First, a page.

BIA adopts new policy regarding federal recognition process
Tuesday, June 30, 2015
| Federal Recognition
More on: alaska, alaska native, bia, california, federal register, kevin washburn, larry echohawk, lower lake, tejon
Assistant Secretary Kevin Washburn. Photo from SCIA / Flickr
All groups seeking recognition of their status as tribes must follow the same process under a new policy being adopted by the Bureau of Indian Affairs.
The federal acknowledgment process formally began in 1978. Yet some groups have gained recognition, clarification or affirmation of their status through other administrative means.
The forthcoming guidance puts an end to that once and for all. Now that the Part 83 reforms are final, every group will have to follow the same rules.
"The recently revised Part 83 regulations promote fairness, integrity, efficiency and flexibility, Assistant Secretary Kevin Washburn writes in the policy that will be published in the Federal Register tomorrow. "No group should be denied access to other mechanisms if the only administrative avenue available to them is widely considered 'broken.'"
Members of the Tejon Tribe. Photo from American
Cancer Society Relay for Life
The document doesn't offer specifics but the most recent group that gained recognition outside of the Part 83 process came prior to Washburn's arrival at the BIA. In January 2012, former assistant secretary Larry Echo Hawk placed the Tejon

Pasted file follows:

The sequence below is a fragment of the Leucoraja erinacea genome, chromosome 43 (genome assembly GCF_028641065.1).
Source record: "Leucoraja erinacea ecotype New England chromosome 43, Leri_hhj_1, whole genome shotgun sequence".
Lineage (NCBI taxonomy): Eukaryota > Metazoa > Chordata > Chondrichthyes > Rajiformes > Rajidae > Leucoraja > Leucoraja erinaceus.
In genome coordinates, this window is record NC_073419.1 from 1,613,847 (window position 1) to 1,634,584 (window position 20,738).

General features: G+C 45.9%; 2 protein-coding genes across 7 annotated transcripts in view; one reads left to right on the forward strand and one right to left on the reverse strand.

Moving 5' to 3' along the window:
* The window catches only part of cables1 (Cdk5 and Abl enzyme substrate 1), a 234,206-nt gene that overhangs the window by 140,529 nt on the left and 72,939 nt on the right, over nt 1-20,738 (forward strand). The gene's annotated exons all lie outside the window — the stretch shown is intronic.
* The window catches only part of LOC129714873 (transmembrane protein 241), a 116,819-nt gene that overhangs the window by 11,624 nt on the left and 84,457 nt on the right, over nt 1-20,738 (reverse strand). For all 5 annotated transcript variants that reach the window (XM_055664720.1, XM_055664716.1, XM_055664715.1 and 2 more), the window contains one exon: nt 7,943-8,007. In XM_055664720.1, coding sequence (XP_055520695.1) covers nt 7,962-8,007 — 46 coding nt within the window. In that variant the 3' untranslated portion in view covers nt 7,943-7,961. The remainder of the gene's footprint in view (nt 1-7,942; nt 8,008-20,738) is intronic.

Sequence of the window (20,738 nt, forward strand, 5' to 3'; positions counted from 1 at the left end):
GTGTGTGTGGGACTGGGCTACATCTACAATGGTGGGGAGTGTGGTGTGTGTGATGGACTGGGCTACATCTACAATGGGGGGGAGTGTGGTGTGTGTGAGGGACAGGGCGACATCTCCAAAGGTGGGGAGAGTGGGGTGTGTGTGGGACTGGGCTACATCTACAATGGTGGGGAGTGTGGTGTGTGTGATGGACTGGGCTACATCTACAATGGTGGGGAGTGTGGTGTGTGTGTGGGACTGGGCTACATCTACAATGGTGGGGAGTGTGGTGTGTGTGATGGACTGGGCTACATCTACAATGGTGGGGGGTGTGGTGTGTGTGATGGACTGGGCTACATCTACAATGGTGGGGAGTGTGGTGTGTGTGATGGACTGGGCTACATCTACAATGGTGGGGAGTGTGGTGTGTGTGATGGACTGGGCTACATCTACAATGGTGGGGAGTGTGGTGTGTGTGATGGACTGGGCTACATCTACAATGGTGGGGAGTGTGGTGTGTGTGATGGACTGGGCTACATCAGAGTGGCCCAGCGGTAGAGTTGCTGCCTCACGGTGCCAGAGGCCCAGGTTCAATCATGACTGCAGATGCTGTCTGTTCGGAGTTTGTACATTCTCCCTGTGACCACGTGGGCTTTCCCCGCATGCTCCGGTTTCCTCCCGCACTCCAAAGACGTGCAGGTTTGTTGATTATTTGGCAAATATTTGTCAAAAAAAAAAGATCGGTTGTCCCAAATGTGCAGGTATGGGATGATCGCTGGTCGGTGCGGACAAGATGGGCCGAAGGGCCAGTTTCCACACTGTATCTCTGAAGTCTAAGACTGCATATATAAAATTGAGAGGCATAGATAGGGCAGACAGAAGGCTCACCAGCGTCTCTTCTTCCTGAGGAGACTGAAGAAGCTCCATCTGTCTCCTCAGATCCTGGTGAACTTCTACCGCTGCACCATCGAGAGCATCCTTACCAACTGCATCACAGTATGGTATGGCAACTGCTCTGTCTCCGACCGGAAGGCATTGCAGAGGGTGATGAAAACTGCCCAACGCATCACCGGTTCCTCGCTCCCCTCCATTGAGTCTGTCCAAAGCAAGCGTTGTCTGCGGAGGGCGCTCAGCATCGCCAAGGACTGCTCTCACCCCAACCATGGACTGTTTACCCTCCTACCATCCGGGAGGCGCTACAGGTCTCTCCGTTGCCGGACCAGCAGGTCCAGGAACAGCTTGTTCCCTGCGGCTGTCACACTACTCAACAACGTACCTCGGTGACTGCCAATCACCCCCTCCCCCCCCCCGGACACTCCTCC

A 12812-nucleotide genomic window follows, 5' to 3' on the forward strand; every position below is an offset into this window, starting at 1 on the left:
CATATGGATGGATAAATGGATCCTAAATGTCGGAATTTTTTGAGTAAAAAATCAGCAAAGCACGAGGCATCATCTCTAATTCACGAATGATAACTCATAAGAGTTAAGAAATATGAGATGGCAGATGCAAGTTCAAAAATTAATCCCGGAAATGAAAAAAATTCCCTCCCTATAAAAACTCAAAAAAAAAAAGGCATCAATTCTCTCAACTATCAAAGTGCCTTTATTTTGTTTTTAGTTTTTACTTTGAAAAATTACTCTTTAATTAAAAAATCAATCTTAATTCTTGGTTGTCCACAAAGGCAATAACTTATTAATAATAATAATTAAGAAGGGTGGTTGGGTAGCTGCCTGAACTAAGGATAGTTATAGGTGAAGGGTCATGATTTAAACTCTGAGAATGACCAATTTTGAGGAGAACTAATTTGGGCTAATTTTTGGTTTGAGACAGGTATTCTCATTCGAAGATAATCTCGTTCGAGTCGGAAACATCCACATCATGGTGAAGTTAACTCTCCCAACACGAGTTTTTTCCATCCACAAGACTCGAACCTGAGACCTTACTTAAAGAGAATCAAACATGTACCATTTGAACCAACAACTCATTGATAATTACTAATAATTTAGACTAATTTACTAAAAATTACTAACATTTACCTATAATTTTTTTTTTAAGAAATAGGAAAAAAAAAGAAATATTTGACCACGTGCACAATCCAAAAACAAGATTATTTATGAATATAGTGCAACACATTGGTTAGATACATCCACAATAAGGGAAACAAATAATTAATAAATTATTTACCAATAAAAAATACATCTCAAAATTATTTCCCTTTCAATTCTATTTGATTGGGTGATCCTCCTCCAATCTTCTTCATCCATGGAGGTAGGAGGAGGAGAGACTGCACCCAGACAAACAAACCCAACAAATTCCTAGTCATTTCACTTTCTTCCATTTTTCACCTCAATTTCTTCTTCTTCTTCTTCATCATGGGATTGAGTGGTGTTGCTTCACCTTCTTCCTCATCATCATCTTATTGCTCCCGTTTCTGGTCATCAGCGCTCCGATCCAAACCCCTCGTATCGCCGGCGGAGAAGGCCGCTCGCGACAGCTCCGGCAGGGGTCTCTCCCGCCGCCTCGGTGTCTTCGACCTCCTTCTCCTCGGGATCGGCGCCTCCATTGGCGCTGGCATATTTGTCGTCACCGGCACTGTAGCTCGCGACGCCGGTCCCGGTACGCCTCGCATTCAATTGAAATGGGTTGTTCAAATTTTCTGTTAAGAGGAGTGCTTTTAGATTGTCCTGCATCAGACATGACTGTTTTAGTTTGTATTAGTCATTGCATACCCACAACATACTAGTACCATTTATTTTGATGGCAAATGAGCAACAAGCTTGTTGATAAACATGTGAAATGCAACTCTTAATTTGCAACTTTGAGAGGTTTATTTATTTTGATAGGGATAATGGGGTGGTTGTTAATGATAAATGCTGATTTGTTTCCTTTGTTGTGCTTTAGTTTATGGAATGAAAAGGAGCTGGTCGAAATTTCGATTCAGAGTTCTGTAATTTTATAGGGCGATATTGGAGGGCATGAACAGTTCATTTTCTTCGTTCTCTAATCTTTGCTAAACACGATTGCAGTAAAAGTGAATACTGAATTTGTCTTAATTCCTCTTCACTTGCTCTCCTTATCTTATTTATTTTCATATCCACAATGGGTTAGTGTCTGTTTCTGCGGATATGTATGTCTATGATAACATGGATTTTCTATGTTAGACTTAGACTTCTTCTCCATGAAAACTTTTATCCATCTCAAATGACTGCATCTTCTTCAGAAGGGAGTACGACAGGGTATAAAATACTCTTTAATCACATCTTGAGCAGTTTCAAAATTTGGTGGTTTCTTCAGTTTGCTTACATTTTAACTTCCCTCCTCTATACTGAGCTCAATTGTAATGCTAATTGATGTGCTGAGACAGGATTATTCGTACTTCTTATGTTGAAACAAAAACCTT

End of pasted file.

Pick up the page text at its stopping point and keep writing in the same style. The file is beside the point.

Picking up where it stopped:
Tribe of California on the list of federally recognized tribes.
Echo Hawk did so without following any sort of "discernible process," the Office of Inspector General at the Interior Department said in an April 2013 report. By that time, the former head of the BIA had left the Obama administration.
In January 2001, the Clinton administration "reaffirmed" the status of the King Salmon Tribe of Alaska, the Sun’aq Tribe in Alaska, and the Lower Lake Rancheria in California. The BIA at the time said they had been mistakenly left off the list of recognized tribes.
Even though questions were raised about those decisions, the new policy won't affect them.
"The decision to use only the recently reformed Part 83 process from this point forward does not
affect the validity of any determination made prior to the institution of this policy guidance," the document states.
The guidance becomes effective immediately upon publication in the Federal Register tomorrow.
BIA Final Part 83 Documents:
Rule | Policy
Guidance | Fact
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